Oscar Grant's family and friends filed past his casket for a final look and a final farewell.
This service was called a 'home going celebration' -- not a funeral. The focus was on the 22-year-old man's life, not his death.
"Oscar loved to swim, the game of baseball he enjoyed videos and hanging out with his friends," said family friend Donna Smith.
Through pictures and words grant was remembered as a cherished son, and brother, as a devoted father. Life-long friends talked about his unconditional love.
"Oscar man, we'd like to start by saying we love you, we will miss you so much. It's so difficult knowing we'll never see, touch or be with you again," said Oscar's best friend Kris Raffety.
A standing room only crowd packed the Hayward church to pay their respects.
Oscar Grant had a troubled past, but his family says he turned his life around -- especially after his 4-year-old daughter was born.
"I want to challenge all the young men here today, let's keep Oscar's memory going. Make changes in your life that he was making to be a better man," said family friend Lita Gomez.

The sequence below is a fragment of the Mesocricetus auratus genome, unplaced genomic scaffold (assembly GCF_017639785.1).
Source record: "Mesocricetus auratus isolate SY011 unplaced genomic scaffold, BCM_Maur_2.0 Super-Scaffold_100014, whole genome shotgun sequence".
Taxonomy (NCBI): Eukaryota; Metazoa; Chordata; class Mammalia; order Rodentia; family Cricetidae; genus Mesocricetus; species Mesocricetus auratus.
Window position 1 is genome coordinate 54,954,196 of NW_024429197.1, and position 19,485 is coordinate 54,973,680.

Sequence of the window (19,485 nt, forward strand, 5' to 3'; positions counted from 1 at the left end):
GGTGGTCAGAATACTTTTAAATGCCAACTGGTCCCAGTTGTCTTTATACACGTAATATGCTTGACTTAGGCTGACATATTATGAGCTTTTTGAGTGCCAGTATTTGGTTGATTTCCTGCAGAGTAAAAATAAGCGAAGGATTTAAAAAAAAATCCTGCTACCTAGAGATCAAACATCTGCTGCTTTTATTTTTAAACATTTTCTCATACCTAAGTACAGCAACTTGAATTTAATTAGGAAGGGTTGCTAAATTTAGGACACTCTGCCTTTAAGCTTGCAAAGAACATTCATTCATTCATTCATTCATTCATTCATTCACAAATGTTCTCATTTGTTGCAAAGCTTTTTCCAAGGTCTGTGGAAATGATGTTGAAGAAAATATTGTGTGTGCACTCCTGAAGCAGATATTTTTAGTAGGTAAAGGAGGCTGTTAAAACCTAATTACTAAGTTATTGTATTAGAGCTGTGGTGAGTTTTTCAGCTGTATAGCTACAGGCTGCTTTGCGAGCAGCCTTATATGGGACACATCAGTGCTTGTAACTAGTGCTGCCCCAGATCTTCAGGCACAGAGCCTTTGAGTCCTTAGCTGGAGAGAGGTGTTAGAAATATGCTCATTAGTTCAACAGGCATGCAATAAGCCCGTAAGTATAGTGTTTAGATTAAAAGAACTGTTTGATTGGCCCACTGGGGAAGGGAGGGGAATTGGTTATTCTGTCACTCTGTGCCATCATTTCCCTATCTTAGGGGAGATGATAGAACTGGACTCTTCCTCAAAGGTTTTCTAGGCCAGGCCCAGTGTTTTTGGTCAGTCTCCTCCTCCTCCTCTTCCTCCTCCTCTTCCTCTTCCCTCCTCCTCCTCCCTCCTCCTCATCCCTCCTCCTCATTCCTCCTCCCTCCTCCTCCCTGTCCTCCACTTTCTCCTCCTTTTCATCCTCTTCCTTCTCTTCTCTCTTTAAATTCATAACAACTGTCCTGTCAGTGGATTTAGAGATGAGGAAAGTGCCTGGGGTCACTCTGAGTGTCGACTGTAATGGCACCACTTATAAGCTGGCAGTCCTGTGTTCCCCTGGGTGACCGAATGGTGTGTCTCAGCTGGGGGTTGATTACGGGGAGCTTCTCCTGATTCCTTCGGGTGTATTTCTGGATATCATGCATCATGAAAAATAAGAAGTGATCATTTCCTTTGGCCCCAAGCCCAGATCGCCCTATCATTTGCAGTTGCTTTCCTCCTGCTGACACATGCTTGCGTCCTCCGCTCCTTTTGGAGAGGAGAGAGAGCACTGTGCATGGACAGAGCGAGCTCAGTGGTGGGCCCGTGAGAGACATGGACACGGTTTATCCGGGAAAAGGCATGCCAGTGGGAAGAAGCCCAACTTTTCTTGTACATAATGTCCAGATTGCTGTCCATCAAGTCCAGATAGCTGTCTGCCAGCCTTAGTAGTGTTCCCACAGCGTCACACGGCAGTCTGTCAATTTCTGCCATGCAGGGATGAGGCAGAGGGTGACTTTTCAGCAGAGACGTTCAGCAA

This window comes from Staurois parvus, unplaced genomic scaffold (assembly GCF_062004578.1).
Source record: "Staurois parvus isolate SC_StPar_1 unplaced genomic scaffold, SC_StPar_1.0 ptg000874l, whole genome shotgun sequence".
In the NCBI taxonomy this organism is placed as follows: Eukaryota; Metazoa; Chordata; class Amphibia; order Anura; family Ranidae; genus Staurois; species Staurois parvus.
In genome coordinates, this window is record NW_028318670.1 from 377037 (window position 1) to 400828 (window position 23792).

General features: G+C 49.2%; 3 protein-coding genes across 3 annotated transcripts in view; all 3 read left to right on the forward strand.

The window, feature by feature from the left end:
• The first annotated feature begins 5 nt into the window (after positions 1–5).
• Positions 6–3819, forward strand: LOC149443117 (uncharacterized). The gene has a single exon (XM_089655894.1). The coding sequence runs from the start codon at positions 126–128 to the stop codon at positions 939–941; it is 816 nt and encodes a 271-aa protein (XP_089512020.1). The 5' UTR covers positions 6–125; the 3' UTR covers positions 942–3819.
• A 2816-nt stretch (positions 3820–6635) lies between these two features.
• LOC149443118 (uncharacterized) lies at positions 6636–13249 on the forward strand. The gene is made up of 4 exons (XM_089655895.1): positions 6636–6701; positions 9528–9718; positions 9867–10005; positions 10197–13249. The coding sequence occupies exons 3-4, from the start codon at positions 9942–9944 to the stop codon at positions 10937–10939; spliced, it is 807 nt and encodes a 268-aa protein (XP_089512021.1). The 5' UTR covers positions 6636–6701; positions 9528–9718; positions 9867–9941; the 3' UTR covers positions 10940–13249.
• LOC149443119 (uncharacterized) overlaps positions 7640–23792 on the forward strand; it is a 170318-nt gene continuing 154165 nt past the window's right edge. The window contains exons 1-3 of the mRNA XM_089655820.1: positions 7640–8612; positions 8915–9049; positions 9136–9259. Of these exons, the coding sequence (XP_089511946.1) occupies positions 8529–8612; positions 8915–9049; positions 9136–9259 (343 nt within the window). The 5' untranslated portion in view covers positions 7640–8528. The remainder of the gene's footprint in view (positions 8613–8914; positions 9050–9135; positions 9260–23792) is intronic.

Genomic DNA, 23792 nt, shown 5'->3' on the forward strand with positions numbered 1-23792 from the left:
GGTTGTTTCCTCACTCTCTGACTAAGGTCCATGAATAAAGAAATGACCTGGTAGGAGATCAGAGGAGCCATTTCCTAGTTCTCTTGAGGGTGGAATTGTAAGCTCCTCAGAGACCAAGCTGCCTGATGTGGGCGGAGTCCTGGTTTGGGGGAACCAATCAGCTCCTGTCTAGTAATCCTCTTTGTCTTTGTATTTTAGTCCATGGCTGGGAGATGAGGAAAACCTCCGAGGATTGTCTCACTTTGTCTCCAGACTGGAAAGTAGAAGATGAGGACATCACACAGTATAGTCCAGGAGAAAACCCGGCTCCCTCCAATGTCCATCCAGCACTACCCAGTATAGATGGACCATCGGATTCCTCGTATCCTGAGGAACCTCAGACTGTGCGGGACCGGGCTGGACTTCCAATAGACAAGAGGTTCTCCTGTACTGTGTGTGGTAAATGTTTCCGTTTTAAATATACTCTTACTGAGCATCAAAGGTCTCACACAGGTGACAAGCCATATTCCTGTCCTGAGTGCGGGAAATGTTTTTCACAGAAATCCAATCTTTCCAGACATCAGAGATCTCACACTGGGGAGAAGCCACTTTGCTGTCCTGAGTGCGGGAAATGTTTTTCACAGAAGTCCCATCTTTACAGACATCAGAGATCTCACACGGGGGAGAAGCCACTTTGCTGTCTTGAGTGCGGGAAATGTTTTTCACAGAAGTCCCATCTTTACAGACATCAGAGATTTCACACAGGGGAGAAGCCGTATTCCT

During most of the service, there was little mention of the circumstances of Grant's death. But outside the church, some in the crowd were on edge.
"Be calm, be calm. It's going to be okay," said church deacon Keith Browne.
"There is a lot of anger and animosity and those are natural feelings, but we have to disperse," said Oscar's uncle Daryl Dancy.
Oscar Juliuss Grant III was buried at Lone Tree Cemetery in Hayward.
Oakland's mayor also weighed in on the New Year's Day BART shooting.
In a statement Mayor Ron Dellums said: "I am profoundly saddened by the turn of events that resulted in the loss of a young man's life. Our hearts and deepest wishes for peace go out to the families and loved ones of all the parties involved in this tragic event. While the investigation now underway may shed light on specific details of the shooting, at the end of the day, establishing culpability will not bring back a life tragically lost."